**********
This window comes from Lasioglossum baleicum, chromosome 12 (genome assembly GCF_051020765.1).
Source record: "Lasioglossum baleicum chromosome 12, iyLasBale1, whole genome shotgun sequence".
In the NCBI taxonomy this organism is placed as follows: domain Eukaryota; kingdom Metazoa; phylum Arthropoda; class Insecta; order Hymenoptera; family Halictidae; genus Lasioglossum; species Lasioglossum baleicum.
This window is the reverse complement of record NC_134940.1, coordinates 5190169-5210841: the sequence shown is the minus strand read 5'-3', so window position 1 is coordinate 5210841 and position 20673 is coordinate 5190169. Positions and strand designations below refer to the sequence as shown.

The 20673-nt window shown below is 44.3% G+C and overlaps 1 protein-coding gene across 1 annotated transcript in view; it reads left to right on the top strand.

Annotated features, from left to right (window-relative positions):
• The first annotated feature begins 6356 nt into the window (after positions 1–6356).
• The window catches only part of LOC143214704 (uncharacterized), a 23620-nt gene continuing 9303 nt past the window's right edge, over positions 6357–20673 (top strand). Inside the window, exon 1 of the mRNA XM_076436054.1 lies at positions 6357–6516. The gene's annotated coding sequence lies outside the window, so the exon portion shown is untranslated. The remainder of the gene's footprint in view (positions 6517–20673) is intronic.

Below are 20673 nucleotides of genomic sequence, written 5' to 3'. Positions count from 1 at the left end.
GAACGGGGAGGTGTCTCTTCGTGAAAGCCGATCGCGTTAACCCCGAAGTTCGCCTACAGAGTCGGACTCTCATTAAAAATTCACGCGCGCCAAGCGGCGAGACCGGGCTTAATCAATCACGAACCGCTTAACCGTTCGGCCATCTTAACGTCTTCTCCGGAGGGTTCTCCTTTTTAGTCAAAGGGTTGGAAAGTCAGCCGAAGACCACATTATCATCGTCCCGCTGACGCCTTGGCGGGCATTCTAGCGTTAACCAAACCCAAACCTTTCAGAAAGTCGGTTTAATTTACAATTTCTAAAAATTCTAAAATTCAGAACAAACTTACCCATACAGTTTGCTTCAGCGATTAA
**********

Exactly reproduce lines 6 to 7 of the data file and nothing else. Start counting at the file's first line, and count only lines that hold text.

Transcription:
Annotated features, from left to right (window-relative positions):
• The first annotated feature begins 6356 nt into the window (after positions 1–6356).